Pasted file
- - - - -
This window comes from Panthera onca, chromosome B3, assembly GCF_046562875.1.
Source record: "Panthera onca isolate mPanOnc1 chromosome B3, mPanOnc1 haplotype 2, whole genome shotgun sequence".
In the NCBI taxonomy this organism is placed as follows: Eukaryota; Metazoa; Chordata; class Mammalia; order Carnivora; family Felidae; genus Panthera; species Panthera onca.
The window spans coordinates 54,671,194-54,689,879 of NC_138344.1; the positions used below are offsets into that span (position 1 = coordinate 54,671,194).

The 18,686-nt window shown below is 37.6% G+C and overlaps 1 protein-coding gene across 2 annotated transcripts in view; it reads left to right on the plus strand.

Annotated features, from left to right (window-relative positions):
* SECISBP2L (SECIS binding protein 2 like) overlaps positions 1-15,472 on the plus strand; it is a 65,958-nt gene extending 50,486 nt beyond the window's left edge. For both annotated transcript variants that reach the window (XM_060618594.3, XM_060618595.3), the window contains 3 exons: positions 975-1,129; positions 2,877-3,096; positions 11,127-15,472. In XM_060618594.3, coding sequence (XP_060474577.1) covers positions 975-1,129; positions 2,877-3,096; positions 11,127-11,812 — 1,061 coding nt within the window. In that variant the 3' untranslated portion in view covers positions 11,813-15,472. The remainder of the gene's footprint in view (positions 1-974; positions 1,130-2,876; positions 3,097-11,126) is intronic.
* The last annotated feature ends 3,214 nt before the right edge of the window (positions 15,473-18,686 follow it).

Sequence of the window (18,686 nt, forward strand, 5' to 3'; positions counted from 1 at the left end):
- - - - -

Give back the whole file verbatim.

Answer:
This window comes from Panthera onca, chromosome B3, assembly GCF_046562875.1.
Source record: "Panthera onca isolate mPanOnc1 chromosome B3, mPanOnc1 haplotype 2, whole genome shotgun sequence".
In the NCBI taxonomy this organism is placed as follows: Eukaryota; Metazoa; Chordata; class Mammalia; order Carnivora; family Felidae; genus Panthera; species Panthera onca.
The window spans coordinates 54,671,194-54,689,879 of NC_138344.1; the positions used below are offsets into that span (position 1 = coordinate 54,671,194).

The 18,686-nt window shown below is 37.6% G+C and overlaps 1 protein-coding gene across 2 annotated transcripts in view; it reads left to right on the plus strand.

Annotated features, from left to right (window-relative positions):
* SECISBP2L (SECIS binding protein 2 like) overlaps positions 1-15,472 on the plus strand; it is a 65,958-nt gene extending 50,486 nt beyond the window's left edge. For both annotated transcript variants that reach the window (XM_060618594.3, XM_060618595.3), the window contains 3 exons: positions 975-1,129; positions 2,877-3,096; positions 11,127-15,472. In XM_060618594.3, coding sequence (XP_060474577.1) covers positions 975-1,129; positions 2,877-3,096; positions 11,127-11,812 — 1,061 coding nt within the window. In that variant the 3' untranslated portion in view covers positions 11,813-15,472. The remainder of the gene's footprint in view (positions 1-974; positions 1,130-2,876; positions 3,097-11,126) is intronic.
* The last annotated feature ends 3,214 nt before the right edge of the window (positions 15,473-18,686 follow it).

Sequence of the window (18,686 nt, forward strand, 5' to 3'; positions counted from 1 at the left end):